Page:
The very earliest technologies can be seen as extensions of our own organs. A stick is a longer arm. A rock is a detachable fist that’s propelled through the air by our fixed hand. These tools are nothing without the animation of our bodies. But the relationship between technology, tools, and our bodies is ever-evolving. Since the first wind up clocks, we complicated and obscured the animating principle behind the technologies we create. With electricity, we might almost believe there is a source of motion intrinsic to our devices. Today, it seems we are being pulled further away from a physical connection to technology by the abstract processes of computing and the invisible wonders of micro processing. But digital technology may actually be bringing that connection back. Consider touch screen technology. In fact, it may not only be offering a reconnection to our bodies, but also new ways of connecting with art.
All these ideas about technology and our bodies were brought to CFile’s attention by Aaron Nelson, an artist from Alberta, Canada, whose show, Connectivity, attempts to address not only the role of ceramics in an electrified, digital world, but also the ability of contemporary technologies and networking to bring art audiences closer to craft processes and art itself. Connectivity was on view at the Esplanade Arts and Heritage Center in Medicine Hat, Alberta, Canada from October 26 through December 7, 2013.
In Connectivity, Nelson’s handmade traditional tea cups, platters, vases and porcelain chandeliers are connected, sometimes by way of their decorative gold luster, with electrical and electronic circuitry, telephones, iPods, generators, light bulbs and audio speakers. The gilded decoration works as a simple circuit board – the surfaces of the ceramics become energized with flowing electrons as they transmit electrical current and data. Visitors are invited to ‘turn on’ and interact with the pieces physically or through their electronic devices. In Haptic Stance, Nelson has replaced the nob of a vase with an iPod showing a video of him throwing the nob.
With a team of helpers, Nelson made chandeliers for the show that were connected to the internet. One could send a text message to make them change colors. During the exhibition they changed color on an average of about 300 times a day with texts from all over the world. Videos of the chandeliers were also streaming on a live feed and could be viewed online throughout the exhibition.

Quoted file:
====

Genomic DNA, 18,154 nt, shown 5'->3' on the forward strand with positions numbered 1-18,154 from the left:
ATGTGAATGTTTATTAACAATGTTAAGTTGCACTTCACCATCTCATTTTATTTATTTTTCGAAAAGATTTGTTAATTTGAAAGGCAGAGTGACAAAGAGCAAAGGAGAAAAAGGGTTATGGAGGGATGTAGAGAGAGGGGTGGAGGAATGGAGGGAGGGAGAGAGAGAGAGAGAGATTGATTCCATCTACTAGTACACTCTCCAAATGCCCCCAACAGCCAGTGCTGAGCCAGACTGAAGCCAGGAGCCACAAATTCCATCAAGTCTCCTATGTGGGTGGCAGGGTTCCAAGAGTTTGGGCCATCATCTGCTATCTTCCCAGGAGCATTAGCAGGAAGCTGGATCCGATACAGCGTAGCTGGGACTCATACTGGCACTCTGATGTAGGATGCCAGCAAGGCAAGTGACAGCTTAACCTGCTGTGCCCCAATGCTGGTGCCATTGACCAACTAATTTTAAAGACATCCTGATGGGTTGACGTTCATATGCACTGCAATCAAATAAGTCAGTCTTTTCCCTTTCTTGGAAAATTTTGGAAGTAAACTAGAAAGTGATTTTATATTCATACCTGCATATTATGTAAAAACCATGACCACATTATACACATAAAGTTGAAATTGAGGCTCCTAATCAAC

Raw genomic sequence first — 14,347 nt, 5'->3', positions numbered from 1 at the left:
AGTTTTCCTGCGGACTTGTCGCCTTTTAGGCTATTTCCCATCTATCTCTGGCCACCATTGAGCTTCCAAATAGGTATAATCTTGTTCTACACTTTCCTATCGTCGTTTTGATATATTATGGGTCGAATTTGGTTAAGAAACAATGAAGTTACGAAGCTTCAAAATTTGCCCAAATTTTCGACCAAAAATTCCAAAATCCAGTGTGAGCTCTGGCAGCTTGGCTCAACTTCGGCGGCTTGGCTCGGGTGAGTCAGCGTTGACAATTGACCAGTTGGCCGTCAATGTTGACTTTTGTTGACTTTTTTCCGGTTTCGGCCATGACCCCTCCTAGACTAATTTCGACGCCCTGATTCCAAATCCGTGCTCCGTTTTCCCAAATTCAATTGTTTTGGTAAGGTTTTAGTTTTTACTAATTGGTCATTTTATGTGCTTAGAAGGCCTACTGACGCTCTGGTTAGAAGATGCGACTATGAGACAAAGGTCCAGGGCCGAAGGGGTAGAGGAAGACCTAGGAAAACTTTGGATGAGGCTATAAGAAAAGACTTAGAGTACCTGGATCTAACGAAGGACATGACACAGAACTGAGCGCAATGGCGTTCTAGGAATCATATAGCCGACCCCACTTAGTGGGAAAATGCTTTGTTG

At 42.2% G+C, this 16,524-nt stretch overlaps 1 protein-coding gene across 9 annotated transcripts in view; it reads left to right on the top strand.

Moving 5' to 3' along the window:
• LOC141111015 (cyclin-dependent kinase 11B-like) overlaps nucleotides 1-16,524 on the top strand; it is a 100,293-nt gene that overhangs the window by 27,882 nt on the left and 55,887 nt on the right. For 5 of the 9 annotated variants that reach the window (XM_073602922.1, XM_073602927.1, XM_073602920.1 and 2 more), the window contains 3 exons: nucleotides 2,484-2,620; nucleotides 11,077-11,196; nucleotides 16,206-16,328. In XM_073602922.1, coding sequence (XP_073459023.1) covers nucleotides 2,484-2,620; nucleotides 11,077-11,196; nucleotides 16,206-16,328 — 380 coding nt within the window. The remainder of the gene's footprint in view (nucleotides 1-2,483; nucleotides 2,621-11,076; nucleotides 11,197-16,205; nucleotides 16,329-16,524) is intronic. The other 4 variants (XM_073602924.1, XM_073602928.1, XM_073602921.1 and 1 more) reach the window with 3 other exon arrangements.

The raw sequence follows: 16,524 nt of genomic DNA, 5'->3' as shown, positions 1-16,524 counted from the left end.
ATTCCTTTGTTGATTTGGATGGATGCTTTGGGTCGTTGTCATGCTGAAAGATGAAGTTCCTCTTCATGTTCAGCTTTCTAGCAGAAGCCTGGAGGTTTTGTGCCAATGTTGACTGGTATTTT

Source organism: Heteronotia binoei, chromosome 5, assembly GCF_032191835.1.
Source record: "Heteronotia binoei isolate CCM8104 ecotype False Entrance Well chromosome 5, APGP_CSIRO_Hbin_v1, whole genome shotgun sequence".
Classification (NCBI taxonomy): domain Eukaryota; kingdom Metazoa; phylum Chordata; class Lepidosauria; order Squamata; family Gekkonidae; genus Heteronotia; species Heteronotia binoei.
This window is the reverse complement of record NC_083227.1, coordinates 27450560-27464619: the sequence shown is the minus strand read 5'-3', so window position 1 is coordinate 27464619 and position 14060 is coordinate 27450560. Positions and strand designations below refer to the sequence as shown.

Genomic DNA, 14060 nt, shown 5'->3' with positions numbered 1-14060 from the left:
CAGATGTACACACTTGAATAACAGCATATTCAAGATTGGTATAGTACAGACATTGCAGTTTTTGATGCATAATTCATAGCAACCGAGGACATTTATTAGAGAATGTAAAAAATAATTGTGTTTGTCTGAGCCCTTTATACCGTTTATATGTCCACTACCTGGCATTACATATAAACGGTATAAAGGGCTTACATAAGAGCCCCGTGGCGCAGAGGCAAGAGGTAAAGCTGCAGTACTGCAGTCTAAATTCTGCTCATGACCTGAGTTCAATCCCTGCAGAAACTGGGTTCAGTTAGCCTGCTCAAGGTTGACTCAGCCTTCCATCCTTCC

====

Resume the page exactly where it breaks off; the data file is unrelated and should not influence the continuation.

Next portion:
Aaron works with experimental, highly translucent soft paste porcelain that matures at an extremely low temperature. His interest in this new material, for which there are few historical precedents, grows out of a concern for the environment and reducing the carbon footprint of his practice. With his new porcelain body, he is able to marry the gesture, spontaneity, and aesthetics of handmade ceramics with a material generally associated with industrial ceramics or glass.
With the birth of digital modeling and the prevalence of digital communication, ceramic creatives are in a complex relationship with the old fashioned physical processes of ceramics. In many studios ceramics remains directly physical. Hands still move through a fluid material to create a pot on a wheel. Or a handle is still extruded by touching forefinger and thumb together and repeatedly pulling this ring of flesh down the slicked surface of a lump of clay. These processes champion the manual, the dexterous and the visceral. They are physical connections between life and mineral. Connectivity seems to be grappling with a way to bring these processes into concert with the electrified digital age. Watch the video below, and browse through the images to get a sense for yourself of how this worked in Connectivity.
Aaron Nelson graduated from Emily Carr University. Since then he has had studio practices in Chicago, Vancouver, Victoria, and Montana and is currently residing in Medicine Hat, Alberta. Aaron is the Artistic Director at Medalta in Medicine Hat Alberta, but is also an educator. He recently received a Canada Council grant for Connectivity.
CFile learned of this project through our submissions process. We welcome our readers to submit their own work for publication.
Above image: Foreground: Aaron Nelson, Ohm, 2013. Earthenware clay and glaze, 24 karat gold, copper wire, LEDs, dynamo. Courtesy of the artist. Photograph by Luke Fandrich.
A tour of Aaron Nelson’s exhibition, Connectivity, with the artist. Video by ShawTV.